Majority (87 percent) of cybersecurity experts expect to see an increase in mobile payment data breaches over the next 12 months, yet 42 percent of them have used this payment method in 2015.
A survey of 900 cybersecurity experts, conducted by ISACA, suggests that people who use mobile payments are unlikely to be deterred by security concerns.
Only 23 percent respondents believe that mobile payments are secure in keeping personal information safe, while nearly half (47 percent) say mobile payments are not secure and 30 percent are unsure.
Almost 89 percent see cash as the most secure payment method, but only 9 percent prefer to use it.
ISACA survey respondents ranked the major vulnerabilities associated with mobile payments: use of public WiFi (26 percent); lost or stolen devices (21 percent); phishing/shmishing (phishing attacks via text messages) (18 percent); weak passwords (13 percent); and user error (7 percent).
Reports say that contactless in-store payment will continue to grow. Overall, the global mobile payment transaction market, including solutions offered by Apple Pay, Google Wallet, PayPal and Venmo, will be worth an estimated $2.8 trillion by 2020, according to Future Market Insights.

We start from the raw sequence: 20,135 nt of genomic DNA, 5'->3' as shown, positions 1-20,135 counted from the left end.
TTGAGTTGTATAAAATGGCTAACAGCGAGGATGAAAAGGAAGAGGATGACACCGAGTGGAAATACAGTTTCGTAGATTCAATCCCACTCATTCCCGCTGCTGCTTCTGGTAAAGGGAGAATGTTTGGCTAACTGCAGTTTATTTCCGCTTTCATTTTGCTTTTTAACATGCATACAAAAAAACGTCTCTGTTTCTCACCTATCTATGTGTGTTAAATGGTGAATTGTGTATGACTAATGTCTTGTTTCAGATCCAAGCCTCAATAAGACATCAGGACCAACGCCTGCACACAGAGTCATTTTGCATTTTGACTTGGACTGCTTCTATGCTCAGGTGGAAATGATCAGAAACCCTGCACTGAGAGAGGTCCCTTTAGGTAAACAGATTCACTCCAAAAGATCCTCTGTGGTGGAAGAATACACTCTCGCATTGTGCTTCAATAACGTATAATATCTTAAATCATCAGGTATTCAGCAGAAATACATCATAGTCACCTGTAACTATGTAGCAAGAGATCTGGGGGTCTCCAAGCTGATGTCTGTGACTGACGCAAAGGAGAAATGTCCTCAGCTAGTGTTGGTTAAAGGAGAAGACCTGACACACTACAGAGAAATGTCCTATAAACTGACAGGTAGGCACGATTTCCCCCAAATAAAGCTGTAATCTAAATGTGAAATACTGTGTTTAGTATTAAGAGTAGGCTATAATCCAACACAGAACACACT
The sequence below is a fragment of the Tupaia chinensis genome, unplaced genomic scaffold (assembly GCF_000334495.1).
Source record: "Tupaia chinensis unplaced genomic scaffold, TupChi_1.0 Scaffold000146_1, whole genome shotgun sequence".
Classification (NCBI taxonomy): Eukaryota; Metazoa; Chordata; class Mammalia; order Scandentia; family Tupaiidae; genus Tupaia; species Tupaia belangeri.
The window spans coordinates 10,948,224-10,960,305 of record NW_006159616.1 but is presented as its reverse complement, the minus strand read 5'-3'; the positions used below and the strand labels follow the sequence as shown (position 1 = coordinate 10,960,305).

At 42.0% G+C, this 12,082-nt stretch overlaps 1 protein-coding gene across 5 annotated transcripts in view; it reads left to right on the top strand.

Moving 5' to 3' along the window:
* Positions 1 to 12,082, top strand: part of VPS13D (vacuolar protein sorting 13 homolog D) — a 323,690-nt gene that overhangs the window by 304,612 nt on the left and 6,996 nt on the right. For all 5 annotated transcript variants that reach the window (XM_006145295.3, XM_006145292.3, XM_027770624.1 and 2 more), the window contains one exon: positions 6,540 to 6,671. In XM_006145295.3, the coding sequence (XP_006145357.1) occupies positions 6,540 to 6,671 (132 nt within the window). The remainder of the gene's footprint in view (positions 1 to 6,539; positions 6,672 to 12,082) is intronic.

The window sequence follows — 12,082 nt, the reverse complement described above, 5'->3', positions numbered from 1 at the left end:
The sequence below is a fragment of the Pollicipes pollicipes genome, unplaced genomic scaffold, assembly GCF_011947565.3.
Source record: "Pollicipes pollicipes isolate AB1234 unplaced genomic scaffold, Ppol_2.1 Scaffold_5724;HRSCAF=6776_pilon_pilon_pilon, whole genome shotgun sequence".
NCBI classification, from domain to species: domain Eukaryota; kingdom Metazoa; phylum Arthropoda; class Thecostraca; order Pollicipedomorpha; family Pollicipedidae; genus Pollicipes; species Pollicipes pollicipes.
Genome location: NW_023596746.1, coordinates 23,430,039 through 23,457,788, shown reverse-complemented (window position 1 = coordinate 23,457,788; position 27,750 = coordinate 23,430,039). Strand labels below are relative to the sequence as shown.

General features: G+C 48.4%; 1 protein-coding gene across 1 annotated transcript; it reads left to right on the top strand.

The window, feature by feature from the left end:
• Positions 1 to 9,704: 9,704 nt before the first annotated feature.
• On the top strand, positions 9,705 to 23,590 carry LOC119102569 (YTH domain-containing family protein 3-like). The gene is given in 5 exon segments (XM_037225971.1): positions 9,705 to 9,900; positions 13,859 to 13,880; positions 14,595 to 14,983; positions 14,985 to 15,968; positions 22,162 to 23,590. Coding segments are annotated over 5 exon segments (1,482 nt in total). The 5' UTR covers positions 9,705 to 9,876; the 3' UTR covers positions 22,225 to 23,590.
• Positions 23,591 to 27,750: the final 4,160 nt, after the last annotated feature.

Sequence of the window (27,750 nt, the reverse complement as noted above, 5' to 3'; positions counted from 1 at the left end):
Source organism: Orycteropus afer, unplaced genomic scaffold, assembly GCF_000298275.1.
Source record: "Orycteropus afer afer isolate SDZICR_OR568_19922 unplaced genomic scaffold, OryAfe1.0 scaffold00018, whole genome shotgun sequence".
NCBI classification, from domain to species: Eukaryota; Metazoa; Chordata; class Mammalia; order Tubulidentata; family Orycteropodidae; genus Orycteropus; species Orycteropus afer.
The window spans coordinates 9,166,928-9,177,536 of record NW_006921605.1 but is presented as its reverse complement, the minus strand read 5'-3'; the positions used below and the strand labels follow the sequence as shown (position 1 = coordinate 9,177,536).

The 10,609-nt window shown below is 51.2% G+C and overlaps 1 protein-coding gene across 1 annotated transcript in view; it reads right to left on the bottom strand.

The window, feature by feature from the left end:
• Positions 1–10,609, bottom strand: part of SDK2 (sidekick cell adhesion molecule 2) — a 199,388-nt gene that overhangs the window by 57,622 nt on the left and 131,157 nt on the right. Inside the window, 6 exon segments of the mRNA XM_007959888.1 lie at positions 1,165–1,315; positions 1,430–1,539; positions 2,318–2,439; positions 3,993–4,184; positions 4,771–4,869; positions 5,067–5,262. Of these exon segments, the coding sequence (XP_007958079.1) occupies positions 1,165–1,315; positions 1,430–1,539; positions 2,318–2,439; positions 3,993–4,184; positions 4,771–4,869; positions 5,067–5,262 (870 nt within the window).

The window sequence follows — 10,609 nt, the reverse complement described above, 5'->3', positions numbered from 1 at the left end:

According to those surveyed, currently the most effective way to make mobile payments more secure is using two ways to authenticate their identity (66 percent), followed by requiring a short-term authentication code (18 percent). Far less popular was an option that puts the onus on the consumer—installing phone-based security apps (9 percent).
“People using mobile payments need to educate themselves so they are making informed choices. You need to know your options, choose an acceptable level of risk, and put a value on your personal information,” said Christos Dimitriadis, CISA, CISM, CRISC, international president of ISACA. “The best tactic is awareness. Embrace and educate about new services and technologies.”
Updated Date: Sep 25, 2015 16:23 PM